The LIGO observatories have continued to detect gravitational wave events, joined this year by another team’s detector in Italy that allows scientists to triangulate the origin of the signals.

Weiss received half the prize, committee members said Tuesday, for spearheading the work that became LIGO while at MIT, and nurturing it to life along with Thorne and Drever.

Thorne, who persuaded Caltech to get into the business of detecting gravitational waves and led LIGO’s first steering committee in 1984, split the other half of the prize with Barish, who was credited for scaling the project up as LIGO’s director from 1997 to 2006.

Columbia University astrophysics professor Janna Levin, who chronicled LIGO in “Black Hole Blues and Other Songs from Outer Space,” quoted Weiss as saying he was flailing — falling behind competition and struggling to obtain funding — until he met Thorne.

Levin told The Tribune on Tuesday that Thorne was already an icon at Caltech at the time, but he’d thought to himself, “What could he bring to Caltech that would exceed anything he could do alone?”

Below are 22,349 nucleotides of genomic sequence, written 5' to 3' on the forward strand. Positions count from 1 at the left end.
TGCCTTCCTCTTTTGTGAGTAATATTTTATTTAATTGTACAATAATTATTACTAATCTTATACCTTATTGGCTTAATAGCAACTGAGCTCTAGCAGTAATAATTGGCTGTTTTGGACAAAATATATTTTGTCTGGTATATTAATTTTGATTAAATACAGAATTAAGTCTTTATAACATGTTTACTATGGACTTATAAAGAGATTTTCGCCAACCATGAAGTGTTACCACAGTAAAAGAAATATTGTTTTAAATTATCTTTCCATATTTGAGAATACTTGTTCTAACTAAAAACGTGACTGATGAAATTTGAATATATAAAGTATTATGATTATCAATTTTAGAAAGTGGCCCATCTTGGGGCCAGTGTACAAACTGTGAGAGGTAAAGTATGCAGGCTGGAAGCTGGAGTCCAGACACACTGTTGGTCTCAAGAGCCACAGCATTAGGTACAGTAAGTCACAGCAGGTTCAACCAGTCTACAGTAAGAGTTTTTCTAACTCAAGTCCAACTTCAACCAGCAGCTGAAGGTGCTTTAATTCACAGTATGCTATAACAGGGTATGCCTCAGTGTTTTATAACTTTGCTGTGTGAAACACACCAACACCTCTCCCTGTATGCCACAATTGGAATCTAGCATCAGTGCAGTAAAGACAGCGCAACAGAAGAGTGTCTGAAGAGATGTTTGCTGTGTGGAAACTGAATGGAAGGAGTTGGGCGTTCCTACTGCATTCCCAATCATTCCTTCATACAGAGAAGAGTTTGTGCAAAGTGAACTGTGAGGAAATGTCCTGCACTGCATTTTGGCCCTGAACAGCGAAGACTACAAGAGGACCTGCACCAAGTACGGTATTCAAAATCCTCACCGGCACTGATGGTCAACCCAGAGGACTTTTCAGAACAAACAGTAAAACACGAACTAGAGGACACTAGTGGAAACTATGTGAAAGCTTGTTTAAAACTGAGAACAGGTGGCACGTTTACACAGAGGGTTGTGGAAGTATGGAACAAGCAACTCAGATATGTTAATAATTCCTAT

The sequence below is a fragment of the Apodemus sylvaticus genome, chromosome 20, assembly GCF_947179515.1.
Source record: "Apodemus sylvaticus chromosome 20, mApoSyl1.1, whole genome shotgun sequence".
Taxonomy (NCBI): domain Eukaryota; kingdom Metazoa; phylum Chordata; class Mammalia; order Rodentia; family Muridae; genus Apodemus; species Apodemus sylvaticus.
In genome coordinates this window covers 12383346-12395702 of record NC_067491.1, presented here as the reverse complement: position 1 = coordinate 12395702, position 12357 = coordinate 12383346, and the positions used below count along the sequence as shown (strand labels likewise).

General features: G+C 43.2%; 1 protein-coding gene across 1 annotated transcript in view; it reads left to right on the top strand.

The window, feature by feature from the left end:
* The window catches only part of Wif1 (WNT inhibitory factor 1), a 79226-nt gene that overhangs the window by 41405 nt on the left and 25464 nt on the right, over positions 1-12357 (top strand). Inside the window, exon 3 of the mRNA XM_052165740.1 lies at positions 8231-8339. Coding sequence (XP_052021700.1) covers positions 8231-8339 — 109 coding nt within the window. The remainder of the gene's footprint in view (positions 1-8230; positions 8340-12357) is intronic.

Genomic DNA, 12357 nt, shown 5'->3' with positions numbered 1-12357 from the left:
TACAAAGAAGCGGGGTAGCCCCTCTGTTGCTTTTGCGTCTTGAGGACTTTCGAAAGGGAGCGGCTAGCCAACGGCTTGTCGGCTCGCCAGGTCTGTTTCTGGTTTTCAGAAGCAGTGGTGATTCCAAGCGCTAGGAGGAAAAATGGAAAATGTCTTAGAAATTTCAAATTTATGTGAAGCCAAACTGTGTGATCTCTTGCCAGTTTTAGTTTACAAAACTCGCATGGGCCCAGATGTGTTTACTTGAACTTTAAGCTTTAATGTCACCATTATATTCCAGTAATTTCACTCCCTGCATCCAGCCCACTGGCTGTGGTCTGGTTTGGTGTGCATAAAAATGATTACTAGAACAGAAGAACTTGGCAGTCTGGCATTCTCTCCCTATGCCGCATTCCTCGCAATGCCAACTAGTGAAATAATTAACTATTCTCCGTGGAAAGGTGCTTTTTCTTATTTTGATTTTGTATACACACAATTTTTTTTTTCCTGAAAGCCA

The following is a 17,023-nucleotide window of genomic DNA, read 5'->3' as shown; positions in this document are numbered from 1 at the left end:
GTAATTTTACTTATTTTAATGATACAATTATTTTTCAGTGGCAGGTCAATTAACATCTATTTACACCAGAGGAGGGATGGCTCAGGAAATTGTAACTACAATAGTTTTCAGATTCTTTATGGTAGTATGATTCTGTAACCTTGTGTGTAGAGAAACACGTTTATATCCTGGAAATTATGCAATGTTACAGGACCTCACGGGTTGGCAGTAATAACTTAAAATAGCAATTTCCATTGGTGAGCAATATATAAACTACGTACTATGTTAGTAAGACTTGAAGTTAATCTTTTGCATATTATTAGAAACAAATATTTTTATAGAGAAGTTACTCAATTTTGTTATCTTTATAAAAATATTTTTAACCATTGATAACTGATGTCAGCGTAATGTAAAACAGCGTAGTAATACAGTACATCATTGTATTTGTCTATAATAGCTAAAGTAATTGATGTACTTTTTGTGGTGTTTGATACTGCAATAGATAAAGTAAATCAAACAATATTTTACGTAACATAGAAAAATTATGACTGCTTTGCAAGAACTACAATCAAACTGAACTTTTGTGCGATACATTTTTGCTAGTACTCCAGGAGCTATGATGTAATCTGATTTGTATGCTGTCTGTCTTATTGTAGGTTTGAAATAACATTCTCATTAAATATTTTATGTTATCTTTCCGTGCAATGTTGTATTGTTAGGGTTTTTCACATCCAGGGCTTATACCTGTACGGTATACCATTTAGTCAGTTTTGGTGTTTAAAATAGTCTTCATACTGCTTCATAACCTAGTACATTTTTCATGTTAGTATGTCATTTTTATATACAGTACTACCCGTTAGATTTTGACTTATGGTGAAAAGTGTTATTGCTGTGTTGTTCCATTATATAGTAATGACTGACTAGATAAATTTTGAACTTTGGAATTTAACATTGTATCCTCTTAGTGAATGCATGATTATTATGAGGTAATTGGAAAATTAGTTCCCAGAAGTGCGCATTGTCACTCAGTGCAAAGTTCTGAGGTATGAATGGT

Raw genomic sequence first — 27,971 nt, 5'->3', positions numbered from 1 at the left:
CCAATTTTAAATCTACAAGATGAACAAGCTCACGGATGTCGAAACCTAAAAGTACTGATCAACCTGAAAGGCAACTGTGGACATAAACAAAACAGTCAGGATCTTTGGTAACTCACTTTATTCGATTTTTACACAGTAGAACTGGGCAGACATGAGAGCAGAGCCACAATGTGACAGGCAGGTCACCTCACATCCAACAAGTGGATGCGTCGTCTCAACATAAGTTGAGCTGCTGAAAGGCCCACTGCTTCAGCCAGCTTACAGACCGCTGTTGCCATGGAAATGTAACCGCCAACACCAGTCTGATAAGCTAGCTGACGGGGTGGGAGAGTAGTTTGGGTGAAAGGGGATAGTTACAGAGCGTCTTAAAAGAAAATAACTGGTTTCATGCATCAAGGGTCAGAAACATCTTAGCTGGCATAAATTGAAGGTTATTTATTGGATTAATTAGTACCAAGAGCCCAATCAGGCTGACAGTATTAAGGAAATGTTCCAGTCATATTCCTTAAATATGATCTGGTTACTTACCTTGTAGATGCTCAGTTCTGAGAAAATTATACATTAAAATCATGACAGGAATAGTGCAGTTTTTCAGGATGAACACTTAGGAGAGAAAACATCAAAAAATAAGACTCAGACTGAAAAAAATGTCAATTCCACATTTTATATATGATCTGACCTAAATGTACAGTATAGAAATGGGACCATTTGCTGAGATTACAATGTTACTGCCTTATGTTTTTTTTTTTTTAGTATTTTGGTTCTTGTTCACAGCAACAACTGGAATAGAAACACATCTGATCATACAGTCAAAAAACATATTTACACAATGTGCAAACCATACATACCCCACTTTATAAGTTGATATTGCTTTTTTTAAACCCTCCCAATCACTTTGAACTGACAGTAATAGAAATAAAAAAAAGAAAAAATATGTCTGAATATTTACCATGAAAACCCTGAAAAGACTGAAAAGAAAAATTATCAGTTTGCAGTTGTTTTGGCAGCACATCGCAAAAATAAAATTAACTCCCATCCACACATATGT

“That‘s a very generous spirit who thinks that,” she said. “It wasn’t for personal accolades, because he had already achieved that. It was really almost the opposite: What would diminish his own accomplishments as an individual?”

Thorne still returns to Utah for family and class reunions — next year will be his 60th — and was an adjunct professor at the University of Utah from 1971 to 1998, though he didn’t teach any courses.

Descendants of Mormon pioneers, his family became disillusioned by The Church of Jesus Christ of Latter-day Saints and left the faith. But Thorne, now an atheist, said he is still close to members of his extended Mormon family.

He becomes the third recent Nobel Prize winner to have graduated from a Utah public school.

Fellow Cache Valley native and Logan High grad Lars Peter Hansen received the Nobel Prize in Economic Sciences in 2013, while Provo’s Paul D. Boyer was awarded the 1997 prize in chemistry.

Correction: This story previously misstated the period Barry Barish was director of LIGO, which was from 1997 to 2006.